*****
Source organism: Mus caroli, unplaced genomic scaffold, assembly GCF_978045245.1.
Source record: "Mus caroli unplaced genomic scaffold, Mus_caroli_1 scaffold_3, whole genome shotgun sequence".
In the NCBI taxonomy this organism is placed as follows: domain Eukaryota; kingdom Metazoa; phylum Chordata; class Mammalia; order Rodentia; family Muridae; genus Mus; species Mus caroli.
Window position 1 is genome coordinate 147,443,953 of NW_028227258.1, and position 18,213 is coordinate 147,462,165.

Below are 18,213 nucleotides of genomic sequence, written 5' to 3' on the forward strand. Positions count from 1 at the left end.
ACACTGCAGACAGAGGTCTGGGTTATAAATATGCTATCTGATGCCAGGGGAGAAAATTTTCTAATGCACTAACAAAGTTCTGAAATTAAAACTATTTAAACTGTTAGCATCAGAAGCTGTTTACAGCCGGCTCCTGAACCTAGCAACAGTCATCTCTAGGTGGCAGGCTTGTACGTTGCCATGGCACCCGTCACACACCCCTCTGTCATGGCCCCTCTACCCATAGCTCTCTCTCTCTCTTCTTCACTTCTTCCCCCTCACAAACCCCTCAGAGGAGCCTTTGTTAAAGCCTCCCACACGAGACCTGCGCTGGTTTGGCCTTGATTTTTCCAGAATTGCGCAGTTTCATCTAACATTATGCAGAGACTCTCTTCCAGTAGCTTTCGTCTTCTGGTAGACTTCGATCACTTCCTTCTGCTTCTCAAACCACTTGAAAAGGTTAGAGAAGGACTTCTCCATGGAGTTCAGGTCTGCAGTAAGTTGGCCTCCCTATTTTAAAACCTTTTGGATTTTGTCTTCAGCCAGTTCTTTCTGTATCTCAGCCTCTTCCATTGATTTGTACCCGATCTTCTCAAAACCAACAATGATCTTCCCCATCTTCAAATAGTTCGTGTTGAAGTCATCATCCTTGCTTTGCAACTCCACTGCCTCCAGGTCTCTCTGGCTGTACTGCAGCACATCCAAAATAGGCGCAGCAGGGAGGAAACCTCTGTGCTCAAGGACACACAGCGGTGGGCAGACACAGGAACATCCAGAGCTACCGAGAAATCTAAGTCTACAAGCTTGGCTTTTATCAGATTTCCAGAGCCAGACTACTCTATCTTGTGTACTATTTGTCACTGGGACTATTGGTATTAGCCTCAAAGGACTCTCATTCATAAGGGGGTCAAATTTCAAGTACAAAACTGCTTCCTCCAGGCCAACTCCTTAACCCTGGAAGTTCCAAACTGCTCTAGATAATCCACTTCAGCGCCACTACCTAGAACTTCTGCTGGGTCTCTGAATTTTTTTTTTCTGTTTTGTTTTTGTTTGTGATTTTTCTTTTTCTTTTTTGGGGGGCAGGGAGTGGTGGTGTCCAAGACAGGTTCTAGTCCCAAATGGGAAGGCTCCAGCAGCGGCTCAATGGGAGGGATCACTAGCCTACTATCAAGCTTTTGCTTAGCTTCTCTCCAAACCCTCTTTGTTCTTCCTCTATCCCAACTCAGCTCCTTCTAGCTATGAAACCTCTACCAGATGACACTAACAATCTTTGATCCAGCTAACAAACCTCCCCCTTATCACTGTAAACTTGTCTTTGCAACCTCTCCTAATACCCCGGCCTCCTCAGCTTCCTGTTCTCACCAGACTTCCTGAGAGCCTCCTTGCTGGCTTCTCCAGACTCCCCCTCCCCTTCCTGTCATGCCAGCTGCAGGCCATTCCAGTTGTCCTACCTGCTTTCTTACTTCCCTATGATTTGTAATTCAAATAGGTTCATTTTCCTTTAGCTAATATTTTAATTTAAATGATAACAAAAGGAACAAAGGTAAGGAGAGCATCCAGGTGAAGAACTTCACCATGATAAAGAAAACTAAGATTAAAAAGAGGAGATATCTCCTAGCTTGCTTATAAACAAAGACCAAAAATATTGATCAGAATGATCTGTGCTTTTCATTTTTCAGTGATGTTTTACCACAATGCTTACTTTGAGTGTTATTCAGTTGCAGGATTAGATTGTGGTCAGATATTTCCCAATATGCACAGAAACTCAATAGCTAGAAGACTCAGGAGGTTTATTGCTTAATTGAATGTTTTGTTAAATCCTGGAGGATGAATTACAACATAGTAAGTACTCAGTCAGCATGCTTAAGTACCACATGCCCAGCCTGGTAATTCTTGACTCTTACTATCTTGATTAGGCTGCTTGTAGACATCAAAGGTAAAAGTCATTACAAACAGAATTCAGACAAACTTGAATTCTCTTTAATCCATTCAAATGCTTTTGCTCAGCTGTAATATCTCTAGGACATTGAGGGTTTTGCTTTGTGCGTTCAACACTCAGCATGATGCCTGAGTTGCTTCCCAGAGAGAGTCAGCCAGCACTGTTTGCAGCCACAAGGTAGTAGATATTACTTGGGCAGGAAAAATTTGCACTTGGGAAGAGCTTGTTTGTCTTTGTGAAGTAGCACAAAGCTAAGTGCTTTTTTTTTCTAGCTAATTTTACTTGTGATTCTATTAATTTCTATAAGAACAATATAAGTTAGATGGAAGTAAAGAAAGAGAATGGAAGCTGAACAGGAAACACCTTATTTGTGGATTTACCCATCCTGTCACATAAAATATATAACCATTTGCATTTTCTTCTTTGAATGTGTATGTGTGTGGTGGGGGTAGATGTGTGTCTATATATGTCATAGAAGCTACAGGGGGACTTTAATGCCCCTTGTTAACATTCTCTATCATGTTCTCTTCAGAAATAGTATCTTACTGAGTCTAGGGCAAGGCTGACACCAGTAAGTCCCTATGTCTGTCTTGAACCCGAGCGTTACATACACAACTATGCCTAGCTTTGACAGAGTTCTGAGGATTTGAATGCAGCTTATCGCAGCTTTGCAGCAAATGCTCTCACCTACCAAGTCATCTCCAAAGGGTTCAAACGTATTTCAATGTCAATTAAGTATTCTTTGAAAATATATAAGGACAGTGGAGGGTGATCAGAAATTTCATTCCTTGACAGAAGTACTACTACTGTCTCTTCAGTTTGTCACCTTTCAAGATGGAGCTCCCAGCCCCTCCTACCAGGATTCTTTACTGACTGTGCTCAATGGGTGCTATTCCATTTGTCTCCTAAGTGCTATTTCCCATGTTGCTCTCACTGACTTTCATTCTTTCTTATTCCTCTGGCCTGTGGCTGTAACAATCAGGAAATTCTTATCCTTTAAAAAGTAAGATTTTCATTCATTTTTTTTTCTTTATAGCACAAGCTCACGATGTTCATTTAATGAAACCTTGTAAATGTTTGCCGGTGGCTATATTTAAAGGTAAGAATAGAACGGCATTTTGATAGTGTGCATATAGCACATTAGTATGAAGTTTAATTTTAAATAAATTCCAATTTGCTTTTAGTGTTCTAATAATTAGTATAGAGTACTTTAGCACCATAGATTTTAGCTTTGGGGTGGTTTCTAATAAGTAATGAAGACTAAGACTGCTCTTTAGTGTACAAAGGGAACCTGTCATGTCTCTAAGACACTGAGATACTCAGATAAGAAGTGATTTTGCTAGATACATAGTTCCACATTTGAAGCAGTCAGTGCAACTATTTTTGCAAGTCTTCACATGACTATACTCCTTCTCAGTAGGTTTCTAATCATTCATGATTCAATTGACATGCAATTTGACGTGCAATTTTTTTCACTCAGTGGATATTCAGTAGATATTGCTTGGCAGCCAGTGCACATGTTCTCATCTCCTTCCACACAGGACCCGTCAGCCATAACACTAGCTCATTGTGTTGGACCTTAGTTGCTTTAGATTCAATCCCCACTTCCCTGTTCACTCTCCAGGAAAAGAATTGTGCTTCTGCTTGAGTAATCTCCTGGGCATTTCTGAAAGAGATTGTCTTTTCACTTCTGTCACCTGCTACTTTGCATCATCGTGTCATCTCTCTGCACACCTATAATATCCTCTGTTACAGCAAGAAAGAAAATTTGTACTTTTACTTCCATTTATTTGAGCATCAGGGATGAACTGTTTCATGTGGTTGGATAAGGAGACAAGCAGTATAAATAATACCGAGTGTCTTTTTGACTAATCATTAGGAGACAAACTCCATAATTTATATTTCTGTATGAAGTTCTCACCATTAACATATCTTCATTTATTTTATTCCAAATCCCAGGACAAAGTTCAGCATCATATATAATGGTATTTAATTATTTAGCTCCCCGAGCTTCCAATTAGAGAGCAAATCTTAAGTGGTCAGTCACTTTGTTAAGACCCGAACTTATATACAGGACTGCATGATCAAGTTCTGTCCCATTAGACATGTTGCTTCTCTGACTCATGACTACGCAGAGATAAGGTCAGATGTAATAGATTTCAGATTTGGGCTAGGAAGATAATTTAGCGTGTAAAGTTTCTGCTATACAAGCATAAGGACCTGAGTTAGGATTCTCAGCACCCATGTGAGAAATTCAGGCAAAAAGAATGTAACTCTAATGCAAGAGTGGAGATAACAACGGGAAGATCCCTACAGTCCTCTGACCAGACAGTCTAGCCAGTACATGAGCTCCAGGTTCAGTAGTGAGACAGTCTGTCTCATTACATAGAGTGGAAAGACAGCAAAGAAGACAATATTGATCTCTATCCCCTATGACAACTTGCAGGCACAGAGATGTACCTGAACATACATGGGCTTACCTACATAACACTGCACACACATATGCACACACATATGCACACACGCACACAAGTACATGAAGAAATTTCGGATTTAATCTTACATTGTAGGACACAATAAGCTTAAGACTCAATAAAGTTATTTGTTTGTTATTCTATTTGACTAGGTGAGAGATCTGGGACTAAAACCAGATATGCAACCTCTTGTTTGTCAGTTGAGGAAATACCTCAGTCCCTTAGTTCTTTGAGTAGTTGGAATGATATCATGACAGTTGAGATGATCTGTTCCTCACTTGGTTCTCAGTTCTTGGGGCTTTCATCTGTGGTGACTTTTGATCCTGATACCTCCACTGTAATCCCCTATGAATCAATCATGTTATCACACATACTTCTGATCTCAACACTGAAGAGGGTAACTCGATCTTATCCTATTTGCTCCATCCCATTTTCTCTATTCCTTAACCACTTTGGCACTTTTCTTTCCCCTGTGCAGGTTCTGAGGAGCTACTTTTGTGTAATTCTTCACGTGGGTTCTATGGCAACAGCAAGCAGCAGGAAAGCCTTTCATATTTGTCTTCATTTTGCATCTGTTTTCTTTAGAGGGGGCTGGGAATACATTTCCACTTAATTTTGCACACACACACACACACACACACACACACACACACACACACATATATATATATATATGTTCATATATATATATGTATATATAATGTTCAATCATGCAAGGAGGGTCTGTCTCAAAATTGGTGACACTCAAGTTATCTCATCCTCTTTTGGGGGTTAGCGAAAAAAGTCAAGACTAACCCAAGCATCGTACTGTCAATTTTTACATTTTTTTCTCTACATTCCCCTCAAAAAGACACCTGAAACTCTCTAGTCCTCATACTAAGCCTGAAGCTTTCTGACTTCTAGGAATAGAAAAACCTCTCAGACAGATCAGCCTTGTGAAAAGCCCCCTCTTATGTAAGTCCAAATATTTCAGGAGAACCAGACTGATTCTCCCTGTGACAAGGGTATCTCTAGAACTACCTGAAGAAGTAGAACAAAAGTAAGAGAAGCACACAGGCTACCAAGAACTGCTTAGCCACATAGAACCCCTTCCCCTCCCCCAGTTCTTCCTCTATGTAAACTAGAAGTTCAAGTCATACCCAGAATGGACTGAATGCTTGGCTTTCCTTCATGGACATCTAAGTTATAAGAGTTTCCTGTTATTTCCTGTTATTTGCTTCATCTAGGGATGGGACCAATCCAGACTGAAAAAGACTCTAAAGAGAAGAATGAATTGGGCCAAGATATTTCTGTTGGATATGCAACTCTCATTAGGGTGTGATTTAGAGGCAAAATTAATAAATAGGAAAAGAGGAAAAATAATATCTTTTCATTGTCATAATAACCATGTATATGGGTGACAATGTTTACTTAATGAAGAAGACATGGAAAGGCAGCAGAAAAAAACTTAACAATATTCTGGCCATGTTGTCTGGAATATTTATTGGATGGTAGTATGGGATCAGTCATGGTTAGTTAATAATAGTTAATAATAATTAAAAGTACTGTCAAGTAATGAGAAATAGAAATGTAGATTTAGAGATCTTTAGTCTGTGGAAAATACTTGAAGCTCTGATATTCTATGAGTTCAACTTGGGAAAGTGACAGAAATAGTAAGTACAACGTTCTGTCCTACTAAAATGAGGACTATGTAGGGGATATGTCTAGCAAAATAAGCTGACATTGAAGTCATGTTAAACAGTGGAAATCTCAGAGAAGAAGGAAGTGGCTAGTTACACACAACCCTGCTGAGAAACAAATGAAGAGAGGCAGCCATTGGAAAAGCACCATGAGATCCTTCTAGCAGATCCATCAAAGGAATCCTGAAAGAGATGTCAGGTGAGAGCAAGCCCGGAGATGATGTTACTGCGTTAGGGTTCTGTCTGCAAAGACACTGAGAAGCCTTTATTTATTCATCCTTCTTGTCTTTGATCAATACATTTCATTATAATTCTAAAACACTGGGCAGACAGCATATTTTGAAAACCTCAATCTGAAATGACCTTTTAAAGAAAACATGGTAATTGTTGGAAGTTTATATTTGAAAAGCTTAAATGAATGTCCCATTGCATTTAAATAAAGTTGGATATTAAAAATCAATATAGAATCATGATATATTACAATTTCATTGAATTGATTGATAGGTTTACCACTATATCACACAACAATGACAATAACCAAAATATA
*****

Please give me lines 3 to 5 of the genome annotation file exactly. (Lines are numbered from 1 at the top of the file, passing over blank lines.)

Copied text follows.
In the NCBI taxonomy this organism is placed as follows: domain Eukaryota; kingdom Metazoa; phylum Chordata; class Mammalia; order Rodentia; family Muridae; genus Mus; species Mus caroli.
Window position 1 is genome coordinate 147,443,953 of NW_028227258.1, and position 18,213 is coordinate 147,462,165.

Below are 18,213 nucleotides of genomic sequence, written 5' to 3' on the forward strand. Positions count from 1 at the left end.